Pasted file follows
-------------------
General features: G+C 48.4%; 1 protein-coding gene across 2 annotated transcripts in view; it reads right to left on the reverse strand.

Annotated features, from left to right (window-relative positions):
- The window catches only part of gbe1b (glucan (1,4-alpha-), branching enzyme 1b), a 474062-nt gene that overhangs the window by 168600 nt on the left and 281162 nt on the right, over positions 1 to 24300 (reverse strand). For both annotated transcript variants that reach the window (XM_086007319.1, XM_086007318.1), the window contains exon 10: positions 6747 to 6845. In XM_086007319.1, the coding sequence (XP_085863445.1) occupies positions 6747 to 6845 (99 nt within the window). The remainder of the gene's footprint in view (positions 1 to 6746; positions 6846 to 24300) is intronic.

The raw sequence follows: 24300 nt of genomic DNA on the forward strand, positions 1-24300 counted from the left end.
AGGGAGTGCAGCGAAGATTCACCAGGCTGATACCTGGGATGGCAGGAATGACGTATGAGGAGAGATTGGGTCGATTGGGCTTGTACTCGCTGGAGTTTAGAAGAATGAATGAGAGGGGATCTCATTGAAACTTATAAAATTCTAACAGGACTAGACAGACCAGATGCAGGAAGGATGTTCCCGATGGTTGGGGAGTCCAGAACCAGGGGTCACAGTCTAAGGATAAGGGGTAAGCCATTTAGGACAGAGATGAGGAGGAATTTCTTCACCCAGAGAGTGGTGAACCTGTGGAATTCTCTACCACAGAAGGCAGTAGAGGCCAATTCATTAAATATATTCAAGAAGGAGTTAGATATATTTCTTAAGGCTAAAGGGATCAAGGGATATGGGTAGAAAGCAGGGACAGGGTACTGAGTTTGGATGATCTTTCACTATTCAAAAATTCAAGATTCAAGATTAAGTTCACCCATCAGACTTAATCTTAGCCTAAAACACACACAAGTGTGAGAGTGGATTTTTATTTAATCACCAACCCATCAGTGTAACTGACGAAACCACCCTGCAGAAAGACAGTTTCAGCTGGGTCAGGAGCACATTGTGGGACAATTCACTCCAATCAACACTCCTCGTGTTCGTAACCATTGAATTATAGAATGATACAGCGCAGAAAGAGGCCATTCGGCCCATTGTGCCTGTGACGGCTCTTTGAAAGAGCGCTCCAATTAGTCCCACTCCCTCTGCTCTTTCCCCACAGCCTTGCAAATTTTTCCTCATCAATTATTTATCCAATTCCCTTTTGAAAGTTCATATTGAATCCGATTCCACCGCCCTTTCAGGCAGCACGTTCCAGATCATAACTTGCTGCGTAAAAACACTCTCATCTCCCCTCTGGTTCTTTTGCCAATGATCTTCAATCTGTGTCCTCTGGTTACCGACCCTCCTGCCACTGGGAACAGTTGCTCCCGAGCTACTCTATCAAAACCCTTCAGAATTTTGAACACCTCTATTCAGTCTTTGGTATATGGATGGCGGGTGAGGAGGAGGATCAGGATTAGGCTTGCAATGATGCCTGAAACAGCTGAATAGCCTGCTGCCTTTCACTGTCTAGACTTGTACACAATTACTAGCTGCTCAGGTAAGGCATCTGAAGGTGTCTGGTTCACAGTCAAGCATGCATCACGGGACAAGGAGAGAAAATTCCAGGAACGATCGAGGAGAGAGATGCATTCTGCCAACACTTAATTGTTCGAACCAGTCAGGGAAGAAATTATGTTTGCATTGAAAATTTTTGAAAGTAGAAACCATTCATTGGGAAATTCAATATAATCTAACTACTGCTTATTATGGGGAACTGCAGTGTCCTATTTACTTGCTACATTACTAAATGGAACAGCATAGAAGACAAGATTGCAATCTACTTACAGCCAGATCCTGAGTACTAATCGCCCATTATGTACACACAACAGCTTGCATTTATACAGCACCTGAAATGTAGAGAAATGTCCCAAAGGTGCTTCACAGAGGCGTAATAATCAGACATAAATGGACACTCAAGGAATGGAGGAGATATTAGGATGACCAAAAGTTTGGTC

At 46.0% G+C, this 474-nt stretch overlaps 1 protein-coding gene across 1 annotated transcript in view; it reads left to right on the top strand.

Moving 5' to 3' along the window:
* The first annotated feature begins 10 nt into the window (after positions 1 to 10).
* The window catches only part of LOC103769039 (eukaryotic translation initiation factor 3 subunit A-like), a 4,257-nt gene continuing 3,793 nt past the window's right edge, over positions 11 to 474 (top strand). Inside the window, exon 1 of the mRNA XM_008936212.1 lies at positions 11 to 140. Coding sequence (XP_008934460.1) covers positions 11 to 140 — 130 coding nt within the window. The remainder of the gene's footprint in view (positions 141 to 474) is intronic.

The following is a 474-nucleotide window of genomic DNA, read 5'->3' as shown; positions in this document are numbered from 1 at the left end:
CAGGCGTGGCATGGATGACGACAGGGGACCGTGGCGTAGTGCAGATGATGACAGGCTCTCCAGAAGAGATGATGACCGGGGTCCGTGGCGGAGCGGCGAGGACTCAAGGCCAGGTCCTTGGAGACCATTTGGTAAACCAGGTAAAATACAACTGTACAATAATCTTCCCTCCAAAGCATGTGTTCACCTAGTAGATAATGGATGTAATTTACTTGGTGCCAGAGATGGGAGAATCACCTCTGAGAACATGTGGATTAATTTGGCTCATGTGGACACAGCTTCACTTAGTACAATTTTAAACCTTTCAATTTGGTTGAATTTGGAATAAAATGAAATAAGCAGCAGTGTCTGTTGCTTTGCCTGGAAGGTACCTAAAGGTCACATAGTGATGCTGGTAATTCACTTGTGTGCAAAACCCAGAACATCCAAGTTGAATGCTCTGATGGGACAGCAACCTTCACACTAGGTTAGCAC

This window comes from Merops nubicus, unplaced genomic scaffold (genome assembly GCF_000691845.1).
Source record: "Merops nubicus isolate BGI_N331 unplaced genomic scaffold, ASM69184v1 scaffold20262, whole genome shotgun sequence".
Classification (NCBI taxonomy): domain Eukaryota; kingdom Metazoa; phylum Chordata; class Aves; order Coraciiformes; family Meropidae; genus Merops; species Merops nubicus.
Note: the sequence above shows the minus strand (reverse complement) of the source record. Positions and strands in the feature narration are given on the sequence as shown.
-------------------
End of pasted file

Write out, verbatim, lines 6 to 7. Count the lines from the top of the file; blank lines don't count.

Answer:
At 46.0% G+C, this 474-nt stretch overlaps 1 protein-coding gene across 1 annotated transcript in view; it reads left to right on the top strand.

Moving 5' to 3' along the window: